Musically-Enhanced One Act Play at Cambridge Campus


In the midst of all the drama and confusion, Felix (Michael Peterson) attempts to make the truth known. Image Credit: Andrea Gerrard

Theater department’s production of He Said and She Said entertained audiences with music and humor.

By Julia Yates
Staff Writer

On March 1-5, the ARCC theatre department hosted their annual Cambridge campus theater production, a one act play titled He Said and She Said 

Preluding the production was a short musical performance by ARCC students Josie Barstad, Janet Bolstad, Ashley Johnson, Leheca Merkouris, Abby Paulus and Mary Satre. This musical performance acted as a part of the one act itself by enabling the actors to sing in the time frame and characters of the play. This short prelude supplemented the overall submersion into this 1918 time period and helped to intrigue the audience to become invested into the storyline.   

By the end of the dinner party, characters Diane (Abby Paulus, left), Enid (Leheca Merkouris, center) and Felix (Michael Petereson, right) celebrate the abrupt departure of Mrs. Packard (Ashley Johnson). Image Credit: Andrea Gerrard

Barstad stated that one of the more difficult parts of the interlude was, “memorizing songs and being able to take good breathes.” But in the end, Barstad stated that it was all worth it because she got to, “see my mom’s smiling face afterward.”  

Lisa Weaver, the director, stated that one of her favorite parts of the play was this interlude at the very beginning, commenting, “it really came together in a great way.”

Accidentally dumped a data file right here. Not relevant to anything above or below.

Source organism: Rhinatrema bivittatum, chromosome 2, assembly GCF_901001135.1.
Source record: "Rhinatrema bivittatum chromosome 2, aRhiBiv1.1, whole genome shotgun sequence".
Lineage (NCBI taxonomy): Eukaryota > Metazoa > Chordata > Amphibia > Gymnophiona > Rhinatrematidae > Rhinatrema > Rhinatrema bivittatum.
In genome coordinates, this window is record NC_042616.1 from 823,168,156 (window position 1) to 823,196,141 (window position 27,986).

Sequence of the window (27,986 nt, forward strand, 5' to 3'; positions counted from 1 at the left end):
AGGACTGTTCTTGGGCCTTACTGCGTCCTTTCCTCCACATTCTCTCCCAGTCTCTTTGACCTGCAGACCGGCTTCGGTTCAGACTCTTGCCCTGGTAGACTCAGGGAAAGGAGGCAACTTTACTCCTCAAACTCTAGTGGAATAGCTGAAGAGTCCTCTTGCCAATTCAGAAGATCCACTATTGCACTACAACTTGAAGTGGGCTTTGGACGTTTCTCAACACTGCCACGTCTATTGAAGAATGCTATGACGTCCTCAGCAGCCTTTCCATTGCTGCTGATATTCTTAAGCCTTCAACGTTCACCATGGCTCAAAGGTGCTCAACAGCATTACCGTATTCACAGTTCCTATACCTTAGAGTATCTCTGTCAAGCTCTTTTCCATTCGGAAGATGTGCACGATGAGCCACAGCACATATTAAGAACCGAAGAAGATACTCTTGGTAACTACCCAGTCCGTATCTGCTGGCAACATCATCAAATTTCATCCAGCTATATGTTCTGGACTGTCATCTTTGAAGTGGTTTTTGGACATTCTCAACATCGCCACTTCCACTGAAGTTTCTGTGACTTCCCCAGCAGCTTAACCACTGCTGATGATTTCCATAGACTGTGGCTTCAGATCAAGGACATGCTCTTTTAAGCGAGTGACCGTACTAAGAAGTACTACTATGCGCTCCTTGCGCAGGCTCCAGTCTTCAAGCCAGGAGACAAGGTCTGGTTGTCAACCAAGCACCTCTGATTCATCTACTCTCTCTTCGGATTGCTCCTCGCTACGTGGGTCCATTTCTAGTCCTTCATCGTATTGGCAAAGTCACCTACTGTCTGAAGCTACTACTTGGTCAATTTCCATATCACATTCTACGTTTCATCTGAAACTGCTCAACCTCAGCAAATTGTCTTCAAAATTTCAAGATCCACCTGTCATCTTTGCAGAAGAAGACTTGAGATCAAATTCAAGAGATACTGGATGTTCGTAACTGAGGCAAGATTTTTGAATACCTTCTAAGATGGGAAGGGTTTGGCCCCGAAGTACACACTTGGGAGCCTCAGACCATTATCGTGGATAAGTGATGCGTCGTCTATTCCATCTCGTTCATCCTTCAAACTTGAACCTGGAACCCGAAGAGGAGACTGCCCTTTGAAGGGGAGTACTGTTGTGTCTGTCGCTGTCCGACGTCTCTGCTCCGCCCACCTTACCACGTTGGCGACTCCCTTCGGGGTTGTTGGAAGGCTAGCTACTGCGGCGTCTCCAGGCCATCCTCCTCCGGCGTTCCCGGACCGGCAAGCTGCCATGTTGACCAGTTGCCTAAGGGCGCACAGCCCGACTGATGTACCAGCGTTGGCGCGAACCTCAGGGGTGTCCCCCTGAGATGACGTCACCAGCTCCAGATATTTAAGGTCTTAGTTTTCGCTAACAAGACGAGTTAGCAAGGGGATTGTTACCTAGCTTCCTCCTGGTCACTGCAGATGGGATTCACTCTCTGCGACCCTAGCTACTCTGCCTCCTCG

In the midst of all the drama and confusion, Felix (Michael Peterson) attempts to make the truth known. Image Credit: Andrea Gerrard

He Said and She Said was performed by just four of the students from the musical interlude, Johnson, Merkouris, Paulus and Peterson, and is a light-hearted play about an old lady, Mrs. Packard (played by Johnson), who wreaks havoc on a small dinner party with her gossiping and lies. As the dinner party guests all try to untie these lies, their interpretations are confusing each other even more, resulting in this “he said and she said” business. Not to worry, though, because this web of confusion makes for a rather hilarious and dramatic ending.  

Paulus, who played Diana, the dinner guest at the root of Mrs. Packard’s lies, reflected that this web of confusion is her favorite part. “I am a dramatic person in general.” She also commented that a challenge of rehearsing this play was that with all her course materials that she has to memorize on a weekly basis, it was challenging to find time to memorize her lines.